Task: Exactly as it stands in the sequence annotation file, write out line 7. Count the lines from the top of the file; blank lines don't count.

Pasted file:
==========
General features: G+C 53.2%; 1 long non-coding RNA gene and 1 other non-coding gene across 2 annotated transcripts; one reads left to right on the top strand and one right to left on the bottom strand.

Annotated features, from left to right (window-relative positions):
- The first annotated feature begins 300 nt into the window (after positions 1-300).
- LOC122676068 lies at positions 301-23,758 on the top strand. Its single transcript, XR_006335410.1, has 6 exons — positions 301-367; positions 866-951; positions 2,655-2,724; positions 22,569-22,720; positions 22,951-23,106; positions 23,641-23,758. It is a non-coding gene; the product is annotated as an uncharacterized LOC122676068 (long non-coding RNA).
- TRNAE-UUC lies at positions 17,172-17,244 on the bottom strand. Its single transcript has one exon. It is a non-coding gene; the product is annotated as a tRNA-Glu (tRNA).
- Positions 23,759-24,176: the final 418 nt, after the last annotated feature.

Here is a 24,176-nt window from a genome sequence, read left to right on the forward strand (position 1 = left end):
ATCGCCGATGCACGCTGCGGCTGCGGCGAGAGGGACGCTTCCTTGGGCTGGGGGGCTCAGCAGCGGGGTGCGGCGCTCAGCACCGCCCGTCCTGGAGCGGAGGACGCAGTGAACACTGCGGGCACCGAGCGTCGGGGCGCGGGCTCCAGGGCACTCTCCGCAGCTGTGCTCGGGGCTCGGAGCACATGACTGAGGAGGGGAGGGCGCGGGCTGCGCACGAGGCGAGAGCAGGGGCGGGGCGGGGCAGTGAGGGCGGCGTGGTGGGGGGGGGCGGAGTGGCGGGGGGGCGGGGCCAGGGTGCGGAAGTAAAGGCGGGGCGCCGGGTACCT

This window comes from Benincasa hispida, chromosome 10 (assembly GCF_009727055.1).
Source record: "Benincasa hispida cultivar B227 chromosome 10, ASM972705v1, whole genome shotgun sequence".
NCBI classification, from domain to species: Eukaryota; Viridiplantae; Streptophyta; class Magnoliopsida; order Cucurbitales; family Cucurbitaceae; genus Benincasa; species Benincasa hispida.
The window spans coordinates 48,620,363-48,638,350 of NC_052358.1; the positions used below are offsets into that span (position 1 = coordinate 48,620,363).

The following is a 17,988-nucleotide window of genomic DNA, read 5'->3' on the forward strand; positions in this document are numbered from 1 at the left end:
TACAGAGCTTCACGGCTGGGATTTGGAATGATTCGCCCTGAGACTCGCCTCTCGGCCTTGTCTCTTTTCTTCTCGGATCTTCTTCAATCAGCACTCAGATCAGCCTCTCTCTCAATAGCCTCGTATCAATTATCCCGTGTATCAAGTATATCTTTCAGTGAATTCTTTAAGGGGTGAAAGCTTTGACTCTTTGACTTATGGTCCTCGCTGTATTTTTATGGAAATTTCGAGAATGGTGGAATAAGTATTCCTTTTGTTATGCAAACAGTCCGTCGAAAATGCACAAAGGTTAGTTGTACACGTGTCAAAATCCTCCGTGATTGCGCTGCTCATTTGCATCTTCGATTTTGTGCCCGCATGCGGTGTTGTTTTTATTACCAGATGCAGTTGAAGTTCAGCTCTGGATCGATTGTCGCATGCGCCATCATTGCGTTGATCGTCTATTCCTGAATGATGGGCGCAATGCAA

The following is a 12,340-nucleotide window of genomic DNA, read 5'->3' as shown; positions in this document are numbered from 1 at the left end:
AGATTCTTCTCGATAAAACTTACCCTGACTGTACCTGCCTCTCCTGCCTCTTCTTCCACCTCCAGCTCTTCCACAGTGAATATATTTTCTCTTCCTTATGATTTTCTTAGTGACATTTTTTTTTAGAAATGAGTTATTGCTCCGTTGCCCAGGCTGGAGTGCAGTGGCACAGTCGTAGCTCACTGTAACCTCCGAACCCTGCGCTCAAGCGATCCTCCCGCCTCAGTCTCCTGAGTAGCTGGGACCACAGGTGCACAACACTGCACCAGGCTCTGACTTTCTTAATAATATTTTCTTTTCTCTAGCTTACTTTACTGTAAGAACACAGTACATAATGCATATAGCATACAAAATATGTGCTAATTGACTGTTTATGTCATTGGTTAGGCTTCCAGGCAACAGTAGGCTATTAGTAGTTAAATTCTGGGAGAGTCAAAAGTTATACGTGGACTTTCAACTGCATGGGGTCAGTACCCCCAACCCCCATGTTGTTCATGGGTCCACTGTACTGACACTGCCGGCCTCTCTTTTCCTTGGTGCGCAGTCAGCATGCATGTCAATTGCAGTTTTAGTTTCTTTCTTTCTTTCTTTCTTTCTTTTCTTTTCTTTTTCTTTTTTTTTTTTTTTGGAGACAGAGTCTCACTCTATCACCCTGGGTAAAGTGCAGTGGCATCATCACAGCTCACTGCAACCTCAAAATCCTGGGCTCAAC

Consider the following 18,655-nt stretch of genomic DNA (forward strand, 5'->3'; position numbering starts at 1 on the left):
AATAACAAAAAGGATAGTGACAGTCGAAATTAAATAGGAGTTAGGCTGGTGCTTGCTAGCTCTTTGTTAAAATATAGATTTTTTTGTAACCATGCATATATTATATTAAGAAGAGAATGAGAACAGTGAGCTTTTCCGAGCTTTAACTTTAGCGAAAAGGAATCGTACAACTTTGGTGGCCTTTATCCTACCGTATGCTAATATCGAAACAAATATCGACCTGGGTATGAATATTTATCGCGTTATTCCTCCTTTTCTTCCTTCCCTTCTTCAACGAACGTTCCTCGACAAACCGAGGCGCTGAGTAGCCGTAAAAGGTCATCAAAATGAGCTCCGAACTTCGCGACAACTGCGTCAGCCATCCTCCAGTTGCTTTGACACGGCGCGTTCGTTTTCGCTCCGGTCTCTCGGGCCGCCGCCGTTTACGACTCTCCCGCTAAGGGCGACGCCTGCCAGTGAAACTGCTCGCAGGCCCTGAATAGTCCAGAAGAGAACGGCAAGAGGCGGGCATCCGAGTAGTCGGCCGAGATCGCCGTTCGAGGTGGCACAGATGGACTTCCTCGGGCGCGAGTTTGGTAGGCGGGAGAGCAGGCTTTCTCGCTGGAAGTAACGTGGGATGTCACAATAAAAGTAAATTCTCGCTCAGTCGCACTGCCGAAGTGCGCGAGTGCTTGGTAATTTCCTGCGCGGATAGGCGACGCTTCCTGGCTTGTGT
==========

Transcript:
Here is a 24,176-nt window from a genome sequence, read left to right on the forward strand (position 1 = left end):